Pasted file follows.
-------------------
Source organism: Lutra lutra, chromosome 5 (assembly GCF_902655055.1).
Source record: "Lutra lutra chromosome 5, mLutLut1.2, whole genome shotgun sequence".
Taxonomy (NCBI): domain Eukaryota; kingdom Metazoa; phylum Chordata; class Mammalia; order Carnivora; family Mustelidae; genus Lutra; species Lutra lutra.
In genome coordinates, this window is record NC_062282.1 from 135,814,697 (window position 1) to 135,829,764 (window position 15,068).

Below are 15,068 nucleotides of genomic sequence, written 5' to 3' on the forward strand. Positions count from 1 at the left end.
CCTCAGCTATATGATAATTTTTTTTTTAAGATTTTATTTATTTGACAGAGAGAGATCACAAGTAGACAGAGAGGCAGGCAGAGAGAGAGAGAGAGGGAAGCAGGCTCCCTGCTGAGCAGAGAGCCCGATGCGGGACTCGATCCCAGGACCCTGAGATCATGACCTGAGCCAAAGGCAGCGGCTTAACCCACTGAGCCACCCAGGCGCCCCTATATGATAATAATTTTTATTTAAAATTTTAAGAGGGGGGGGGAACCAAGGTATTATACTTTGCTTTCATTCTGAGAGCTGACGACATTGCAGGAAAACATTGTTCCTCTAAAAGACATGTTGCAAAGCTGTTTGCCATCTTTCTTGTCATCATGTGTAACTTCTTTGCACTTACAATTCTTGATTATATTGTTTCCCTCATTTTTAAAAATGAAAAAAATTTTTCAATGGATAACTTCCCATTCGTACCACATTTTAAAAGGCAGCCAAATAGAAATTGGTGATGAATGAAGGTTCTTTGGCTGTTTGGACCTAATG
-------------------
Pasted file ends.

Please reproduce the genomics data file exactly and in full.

Source organism: Lutra lutra, chromosome 5 (assembly GCF_902655055.1).
Source record: "Lutra lutra chromosome 5, mLutLut1.2, whole genome shotgun sequence".
Taxonomy (NCBI): domain Eukaryota; kingdom Metazoa; phylum Chordata; class Mammalia; order Carnivora; family Mustelidae; genus Lutra; species Lutra lutra.
In genome coordinates, this window is record NC_062282.1 from 135,814,697 (window position 1) to 135,829,764 (window position 15,068).

Below are 15,068 nucleotides of genomic sequence, written 5' to 3' on the forward strand. Positions count from 1 at the left end.
CCTCAGCTATATGATAATTTTTTTTTTAAGATTTTATTTATTTGACAGAGAGAGATCACAAGTAGACAGAGAGGCAGGCAGAGAGAGAGAGAGAGGGAAGCAGGCTCCCTGCTGAGCAGAGAGCCCGATGCGGGACTCGATCCCAGGACCCTGAGATCATGACCTGAGCCAAAGGCAGCGGCTTAACCCACTGAGCCACCCAGGCGCCCCTATATGATAATAATTTTTATTTAAAATTTTAAGAGGGGGGGGGAACCAAGGTATTATACTTTGCTTTCATTCTGAGAGCTGACGACATTGCAGGAAAACATTGTTCCTCTAAAAGACATGTTGCAAAGCTGTTTGCCATCTTTCTTGTCATCATGTGTAACTTCTTTGCACTTACAATTCTTGATTATATTGTTTCCCTCATTTTTAAAAATGAAAAAAATTTTTCAATGGATAACTTCCCATTCGTACCACATTTTAAAAGGCAGCCAAATAGAAATTGGTGATGAATGAAGGTTCTTTGGCTGTTTGGACCTAATG